the most enduring and essential characteristics of materials (density, boiling and melting points, thermal and electrical conductivity, solubility, etc.) are not yet known to them (Johnson, 1996; Smith, Carey, and Wiser, 1985; Wilkening and Huber, 2002). Related to this, their knowledge construction and evaluation practices are based on casual everyday observations using their commonsense impressions, not on careful measurement, modeling, and extended argument. At the outset of school, they have had limited experiences using instruments to measure things, and they have even less understanding of the deeper reasons for using instruments or of explicit criteria for judging what makes a good measurement (Lehrer, Jenkins, and Osana, 1998).
Hence, the overall goal at the K-2 level is to have children clarify, extend, systematize, and even begin to problematize their understandings of common materials and important physical quantities (especially weight and measures of spatial extent). Curriculum developers need to be mindful that children are ready to tackle these issues, while at the same time realizing that they are still conceptually difficult for them. They need to realize that central to helping students make progress with these issues is not just providing them with new facts or experiences, but also introducing them to cultural tools and practices that enable them to extend and restructure their understandings.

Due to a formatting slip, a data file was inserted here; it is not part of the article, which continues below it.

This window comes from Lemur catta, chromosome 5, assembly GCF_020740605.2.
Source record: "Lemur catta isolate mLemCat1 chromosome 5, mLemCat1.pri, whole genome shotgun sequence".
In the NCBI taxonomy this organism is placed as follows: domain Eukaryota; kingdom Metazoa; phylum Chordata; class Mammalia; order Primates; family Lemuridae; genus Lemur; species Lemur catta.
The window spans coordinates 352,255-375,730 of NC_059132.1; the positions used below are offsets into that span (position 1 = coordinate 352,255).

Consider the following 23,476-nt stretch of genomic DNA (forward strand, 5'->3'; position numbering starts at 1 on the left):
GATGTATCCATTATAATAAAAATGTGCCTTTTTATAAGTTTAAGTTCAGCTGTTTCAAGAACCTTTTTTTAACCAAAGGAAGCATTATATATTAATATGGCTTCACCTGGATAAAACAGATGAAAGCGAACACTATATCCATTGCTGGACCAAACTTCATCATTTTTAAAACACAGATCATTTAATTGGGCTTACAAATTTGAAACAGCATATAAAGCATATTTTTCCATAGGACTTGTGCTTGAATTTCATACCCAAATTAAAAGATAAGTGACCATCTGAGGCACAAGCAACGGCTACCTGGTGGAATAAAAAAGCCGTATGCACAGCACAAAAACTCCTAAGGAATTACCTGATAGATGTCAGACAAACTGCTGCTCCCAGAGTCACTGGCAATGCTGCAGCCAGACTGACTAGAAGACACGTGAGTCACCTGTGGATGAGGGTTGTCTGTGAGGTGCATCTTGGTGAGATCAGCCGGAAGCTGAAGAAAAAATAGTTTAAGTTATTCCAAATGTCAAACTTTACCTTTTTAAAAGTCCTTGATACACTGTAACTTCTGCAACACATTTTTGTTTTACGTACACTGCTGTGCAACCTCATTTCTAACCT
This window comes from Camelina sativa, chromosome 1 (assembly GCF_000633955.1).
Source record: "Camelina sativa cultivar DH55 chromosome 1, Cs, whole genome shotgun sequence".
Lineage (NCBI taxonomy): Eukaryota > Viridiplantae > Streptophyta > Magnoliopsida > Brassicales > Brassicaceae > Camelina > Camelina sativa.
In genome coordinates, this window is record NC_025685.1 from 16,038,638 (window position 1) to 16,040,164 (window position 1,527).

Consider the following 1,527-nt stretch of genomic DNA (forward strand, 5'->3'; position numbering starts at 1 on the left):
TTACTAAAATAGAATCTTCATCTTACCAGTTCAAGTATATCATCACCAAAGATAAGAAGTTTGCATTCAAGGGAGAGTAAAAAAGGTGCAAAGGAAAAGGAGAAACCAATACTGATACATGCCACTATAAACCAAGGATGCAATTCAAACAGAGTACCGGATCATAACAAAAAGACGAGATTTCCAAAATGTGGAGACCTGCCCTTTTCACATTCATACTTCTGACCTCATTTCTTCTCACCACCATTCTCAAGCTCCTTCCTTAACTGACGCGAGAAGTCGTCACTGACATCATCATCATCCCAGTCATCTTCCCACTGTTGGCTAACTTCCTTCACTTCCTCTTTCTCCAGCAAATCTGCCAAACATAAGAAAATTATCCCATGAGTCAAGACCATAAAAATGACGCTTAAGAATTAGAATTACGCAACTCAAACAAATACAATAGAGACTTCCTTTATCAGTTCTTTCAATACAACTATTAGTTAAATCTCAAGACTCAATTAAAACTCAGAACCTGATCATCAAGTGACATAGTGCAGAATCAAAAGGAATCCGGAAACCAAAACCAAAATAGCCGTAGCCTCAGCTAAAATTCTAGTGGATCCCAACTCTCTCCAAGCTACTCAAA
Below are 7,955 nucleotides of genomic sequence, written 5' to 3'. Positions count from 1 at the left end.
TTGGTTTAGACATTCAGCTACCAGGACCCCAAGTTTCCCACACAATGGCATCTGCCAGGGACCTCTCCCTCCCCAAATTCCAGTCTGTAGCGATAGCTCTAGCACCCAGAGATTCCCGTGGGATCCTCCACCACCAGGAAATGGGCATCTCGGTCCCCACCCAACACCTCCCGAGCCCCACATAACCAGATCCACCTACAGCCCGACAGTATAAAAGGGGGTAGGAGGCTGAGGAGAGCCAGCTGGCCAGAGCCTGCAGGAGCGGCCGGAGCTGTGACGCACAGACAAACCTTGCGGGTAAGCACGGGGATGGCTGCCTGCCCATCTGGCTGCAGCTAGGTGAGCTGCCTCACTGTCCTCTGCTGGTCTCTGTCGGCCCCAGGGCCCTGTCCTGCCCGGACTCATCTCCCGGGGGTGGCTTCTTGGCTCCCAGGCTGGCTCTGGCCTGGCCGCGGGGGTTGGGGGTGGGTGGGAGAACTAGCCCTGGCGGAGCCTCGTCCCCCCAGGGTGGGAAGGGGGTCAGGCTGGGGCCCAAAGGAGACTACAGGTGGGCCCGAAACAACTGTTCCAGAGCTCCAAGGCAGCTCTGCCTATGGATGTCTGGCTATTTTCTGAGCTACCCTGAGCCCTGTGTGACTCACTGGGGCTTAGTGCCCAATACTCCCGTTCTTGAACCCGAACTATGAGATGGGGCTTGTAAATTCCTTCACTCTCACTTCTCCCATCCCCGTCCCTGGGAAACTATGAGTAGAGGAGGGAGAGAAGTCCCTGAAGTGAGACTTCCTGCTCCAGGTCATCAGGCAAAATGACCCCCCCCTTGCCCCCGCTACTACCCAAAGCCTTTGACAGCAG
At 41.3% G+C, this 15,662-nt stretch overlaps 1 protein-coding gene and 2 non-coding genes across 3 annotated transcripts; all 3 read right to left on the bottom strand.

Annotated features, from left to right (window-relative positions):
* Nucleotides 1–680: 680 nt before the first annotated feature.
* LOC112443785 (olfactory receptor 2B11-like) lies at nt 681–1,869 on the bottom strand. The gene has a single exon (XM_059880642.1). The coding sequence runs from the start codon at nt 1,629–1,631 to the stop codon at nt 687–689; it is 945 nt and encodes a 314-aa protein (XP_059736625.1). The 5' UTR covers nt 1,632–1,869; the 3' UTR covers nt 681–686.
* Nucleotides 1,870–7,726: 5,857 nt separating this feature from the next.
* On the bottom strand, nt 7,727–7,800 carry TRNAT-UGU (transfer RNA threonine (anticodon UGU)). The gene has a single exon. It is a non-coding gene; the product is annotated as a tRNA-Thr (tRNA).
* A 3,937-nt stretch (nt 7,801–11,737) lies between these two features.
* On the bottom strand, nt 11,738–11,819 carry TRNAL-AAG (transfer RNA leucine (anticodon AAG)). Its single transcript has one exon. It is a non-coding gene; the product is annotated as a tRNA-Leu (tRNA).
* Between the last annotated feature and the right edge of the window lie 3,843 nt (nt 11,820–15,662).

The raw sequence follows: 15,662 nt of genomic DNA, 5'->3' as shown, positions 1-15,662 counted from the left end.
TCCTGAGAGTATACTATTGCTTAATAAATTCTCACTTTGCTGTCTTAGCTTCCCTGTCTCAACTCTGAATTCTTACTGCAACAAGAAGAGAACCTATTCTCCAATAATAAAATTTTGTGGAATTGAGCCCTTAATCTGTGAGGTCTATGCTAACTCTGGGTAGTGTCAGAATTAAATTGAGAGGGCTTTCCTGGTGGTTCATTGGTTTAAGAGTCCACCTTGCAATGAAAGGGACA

One specific goal is to extend children’s knowledge of materials and help create a richer notion of material kind as a dense causal nexus: that is, to realize that objects are constituted of materials and have some properties because they are made of that material. For example, children can be presented with objects made of a range of different materials (or containers with a range of different liquids). They can be asked to organize, describe, and classify the things by the kind of material they think they are made of and to defend their classifications. They can be asked to describe the properties of the objects and compare them in their properties, using new tools for organizing their descriptions, such as Venn diagrams and attribute/value charts.
In addition, they can consider why objects behave as they do in situations that implicate the materials they are made from. For example, they can compare the properties of two cups (one made of plastic and the other glass) and consider how each will respond when dropped and why. Or they might compare the properties of two balls (one made of metal and another of rubber) and consider how they respond when dropped and why. They can be introduced to common names for certain materials and asked how they could tell if something else was made of that material. They can predict how the observable properties of things might change or stay the same if an object is reshaped, divided into little pieces, or heated until melted, and whether they think it will still be the same kind of material. They then carry out those transformations and record and interpret what happens. For ex-